“Commercial lenders and buyers of distressed debt pressure companies to file bankruptcy in Delaware by sometimes telling them, ‘If you want financing, you must file in Delaware or New York,’ ” says Vinson & Elkins bankruptcy partner Josiah Daniel III of Dallas.

Also, major national law firms believe they get paid more when the cases are handled in Delaware and New York, Strubeck says. “The courts in New York and Delaware are used to lawyers charging up to $1,000 an hour,” he says. “But in Dallas and Houston, that’s a lot and the judges will push back.”

The lawyers leading the Dynegy bankruptcy are from two New York-based law firms—White & Case and Paul, Weiss, Rifkind, Wharton & Garrison—in addition to Chicago-based Sidley Austin.

Meanwhile, Stephen Karotkin and Harvey Miller—two nationally prominent bankruptcy partners at Weil, Gotshal & Manges in New York—are leading the Chapter 11 efforts for AMR. Weil points out that three partners in its Texas offices are significantly involved in the case.

AMR’s Horton says he selected Weil because the law firm has been its lead outside corporate counsel for many years. “That’s a firm that we know well and feel good about,” he says.

In addition, the creditors committee selected New York-based Skadden, Arps, Slate, Meagher & Flom to lead its efforts, once again shutting out the Texas firms.

In contrast to the perceived pro-debtor predictability of the Delaware and New York courts, bankruptcy judges in other parts of the country developed a different reputation. For example, former long-serving Dallas bankruptcy judge Harold Abramson prided himself on being unpredictable.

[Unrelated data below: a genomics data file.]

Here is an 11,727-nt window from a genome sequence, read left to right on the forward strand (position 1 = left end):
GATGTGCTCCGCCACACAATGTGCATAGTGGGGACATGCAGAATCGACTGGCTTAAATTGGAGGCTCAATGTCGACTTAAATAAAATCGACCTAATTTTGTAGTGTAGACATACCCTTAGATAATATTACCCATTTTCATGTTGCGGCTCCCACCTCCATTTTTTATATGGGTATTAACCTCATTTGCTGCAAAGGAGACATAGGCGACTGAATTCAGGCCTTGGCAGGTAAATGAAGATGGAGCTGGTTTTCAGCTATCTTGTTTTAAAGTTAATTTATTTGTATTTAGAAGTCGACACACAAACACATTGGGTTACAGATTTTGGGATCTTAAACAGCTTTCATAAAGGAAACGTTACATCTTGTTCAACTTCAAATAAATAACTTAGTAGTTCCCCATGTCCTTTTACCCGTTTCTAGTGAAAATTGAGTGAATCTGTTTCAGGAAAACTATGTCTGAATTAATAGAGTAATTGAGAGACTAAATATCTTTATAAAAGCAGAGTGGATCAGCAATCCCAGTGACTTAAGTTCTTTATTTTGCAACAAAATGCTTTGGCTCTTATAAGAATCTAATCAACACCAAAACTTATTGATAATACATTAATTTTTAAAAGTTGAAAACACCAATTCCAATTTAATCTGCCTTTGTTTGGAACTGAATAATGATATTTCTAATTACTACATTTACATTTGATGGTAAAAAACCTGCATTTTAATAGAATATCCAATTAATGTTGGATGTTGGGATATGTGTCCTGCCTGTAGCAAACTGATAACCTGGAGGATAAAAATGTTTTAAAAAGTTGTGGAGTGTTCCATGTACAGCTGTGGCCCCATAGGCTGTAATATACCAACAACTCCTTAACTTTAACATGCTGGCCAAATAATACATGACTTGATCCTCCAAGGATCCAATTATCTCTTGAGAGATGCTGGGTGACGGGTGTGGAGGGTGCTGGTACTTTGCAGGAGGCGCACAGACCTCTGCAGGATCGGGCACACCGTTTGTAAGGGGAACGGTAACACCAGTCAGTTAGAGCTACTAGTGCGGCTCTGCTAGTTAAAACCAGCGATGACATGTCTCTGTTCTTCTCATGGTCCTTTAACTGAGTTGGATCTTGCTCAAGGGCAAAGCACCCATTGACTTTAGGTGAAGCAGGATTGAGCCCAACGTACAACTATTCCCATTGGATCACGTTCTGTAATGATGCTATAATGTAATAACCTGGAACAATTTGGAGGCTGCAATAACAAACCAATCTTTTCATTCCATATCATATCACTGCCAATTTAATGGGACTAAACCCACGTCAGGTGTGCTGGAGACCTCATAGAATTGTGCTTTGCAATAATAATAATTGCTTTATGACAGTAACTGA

Judge Abramson, who was on the bench for nearly two decades, once described himself in court as “a monkey with a machine gun.” Lawyers say that cities across the country have similar stories about bankruptcy judges in their jurisdictions.


The first push to reform the bankruptcy venue law came in 2001 when Enron filed for bankruptcy in New York instead of Houston, where a great majority of its creditors lived. U.S. Sen. John Cornyn, R-Texas, introduced legislation in 2005 designed to end the bankruptcy obsession with Delaware and New York.

However, efforts to change the law failed, according to lawyers, because Delaware had a powerful advocate blocking reforms: Sen. Joe Biden, who chaired the Sen ate Judiciary Committee.

After Biden became vice president, U.S. House Judiciary Committee Chairman Lamar Smith, R-Texas, seeing an opening, introduced the Chapter 11 Bankruptcy Venue Reform Act of 2011 in July. The act is co-sponsored by the Judiciary Committee’s ranking Democrat, Rep. John Conyers Jr., D-Mich., and appears to be gaining support. It strips away the ability of corporations to file for restructuring and reorganization in the jurisdictions of their incorporation if that is not their “principal place of business” or where they have “principal assets.”

Lawyers say the legislation would reduce the cost of bankruptcy for even midsize companies by as much as $1 million.

“Not being forced to file in Delaware or New York means that you don’t have to hire local Delaware counsel for your client,” says Karol Denniston, a bankruptcy partner at Brownstein Hyatt Farber Schreck in Los Angeles. “It means not having to get on a plane dozens of times to travel to the East Coast for hearings and depositions, and not having to stay in hotels.”

However, some of the nation’s most prominent bankruptcy lawyers believe the legislation is misdirected.

Delaware and New York courts “have developed a reputation for efficiently processing prepackaged bankruptcies,” says Martin Sosland, a bankruptcy partner in Weil’s Dallas office. “And the law in those states is more favorable. I think this bill focuses on a problem that isn’t really a problem.”

Of course, those most adamantly opposed to the legislation are Delaware bankruptcy lawyers. In the words of one who asked not to be identified, “There’s one reason most companies want to file in Wilmington: It’s because we are the most business-friendly jurisdiction in the country and this is where they have the best chance to survive.”